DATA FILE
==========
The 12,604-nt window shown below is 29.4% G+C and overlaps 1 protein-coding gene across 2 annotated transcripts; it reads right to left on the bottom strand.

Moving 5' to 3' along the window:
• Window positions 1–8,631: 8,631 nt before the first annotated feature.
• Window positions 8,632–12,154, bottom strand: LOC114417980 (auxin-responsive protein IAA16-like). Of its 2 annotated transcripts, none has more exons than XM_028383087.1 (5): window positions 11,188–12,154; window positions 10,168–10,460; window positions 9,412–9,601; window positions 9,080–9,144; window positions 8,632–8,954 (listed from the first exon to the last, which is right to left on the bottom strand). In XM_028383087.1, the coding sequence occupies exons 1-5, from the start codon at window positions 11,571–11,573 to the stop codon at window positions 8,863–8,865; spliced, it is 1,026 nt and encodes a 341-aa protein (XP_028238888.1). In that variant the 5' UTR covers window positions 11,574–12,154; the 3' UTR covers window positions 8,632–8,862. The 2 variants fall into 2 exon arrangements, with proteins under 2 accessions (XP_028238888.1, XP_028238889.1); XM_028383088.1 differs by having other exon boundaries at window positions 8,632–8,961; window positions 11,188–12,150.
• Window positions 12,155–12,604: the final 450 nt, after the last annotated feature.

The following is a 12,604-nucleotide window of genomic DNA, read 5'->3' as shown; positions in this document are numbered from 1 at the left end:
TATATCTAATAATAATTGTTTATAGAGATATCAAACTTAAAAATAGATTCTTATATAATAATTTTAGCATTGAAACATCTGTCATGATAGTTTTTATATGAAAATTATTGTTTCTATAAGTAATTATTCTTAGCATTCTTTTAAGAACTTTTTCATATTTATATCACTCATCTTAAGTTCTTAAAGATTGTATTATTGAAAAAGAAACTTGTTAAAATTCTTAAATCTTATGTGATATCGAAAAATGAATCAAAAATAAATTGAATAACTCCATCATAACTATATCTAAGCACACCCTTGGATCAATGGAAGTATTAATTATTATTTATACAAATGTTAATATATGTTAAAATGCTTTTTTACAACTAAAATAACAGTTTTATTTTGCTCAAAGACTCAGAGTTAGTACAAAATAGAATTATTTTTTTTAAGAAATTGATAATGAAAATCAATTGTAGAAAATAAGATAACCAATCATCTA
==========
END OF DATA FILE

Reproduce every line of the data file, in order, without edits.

The 12,604-nt window shown below is 29.4% G+C and overlaps 1 protein-coding gene across 2 annotated transcripts; it reads right to left on the bottom strand.

Moving 5' to 3' along the window:
• Window positions 1–8,631: 8,631 nt before the first annotated feature.
• Window positions 8,632–12,154, bottom strand: LOC114417980 (auxin-responsive protein IAA16-like). Of its 2 annotated transcripts, none has more exons than XM_028383087.1 (5): window positions 11,188–12,154; window positions 10,168–10,460; window positions 9,412–9,601; window positions 9,080–9,144; window positions 8,632–8,954 (listed from the first exon to the last, which is right to left on the bottom strand). In XM_028383087.1, the coding sequence occupies exons 1-5, from the start codon at window positions 11,571–11,573 to the stop codon at window positions 8,863–8,865; spliced, it is 1,026 nt and encodes a 341-aa protein (XP_028238888.1). In that variant the 5' UTR covers window positions 11,574–12,154; the 3' UTR covers window positions 8,632–8,862. The 2 variants fall into 2 exon arrangements, with proteins under 2 accessions (XP_028238888.1, XP_028238889.1); XM_028383088.1 differs by having other exon boundaries at window positions 8,632–8,961; window positions 11,188–12,150.
• Window positions 12,155–12,604: the final 450 nt, after the last annotated feature.

The following is a 12,604-nucleotide window of genomic DNA, read 5'->3' as shown; positions in this document are numbered from 1 at the left end:
TATATCTAATAATAATTGTTTATAGAGATATCAAACTTAAAAATAGATTCTTATATAATAATTTTAGCATTGAAACATCTGTCATGATAGTTTTTATATGAAAATTATTGTTTCTATAAGTAATTATTCTTAGCATTCTTTTAAGAACTTTTTCATATTTATATCACTCATCTTAAGTTCTTAAAGATTGTATTATTGAAAAAGAAACTTGTTAAAATTCTTAAATCTTATGTGATATCGAAAAATGAATCAAAAATAAATTGAATAACTCCATCATAACTATATCTAAGCACACCCTTGGATCAATGGAAGTATTAATTATTATTTATACAAATGTTAATATATGTTAAAATGCTTTTTTACAACTAAAATAACAGTTTTATTTTGCTCAAAGACTCAGAGTTAGTACAAAATAGAATTATTTTTTTTAAGAAATTGATAATGAAAATCAATTGTAGAAAATAAGATAACCAATCATCTA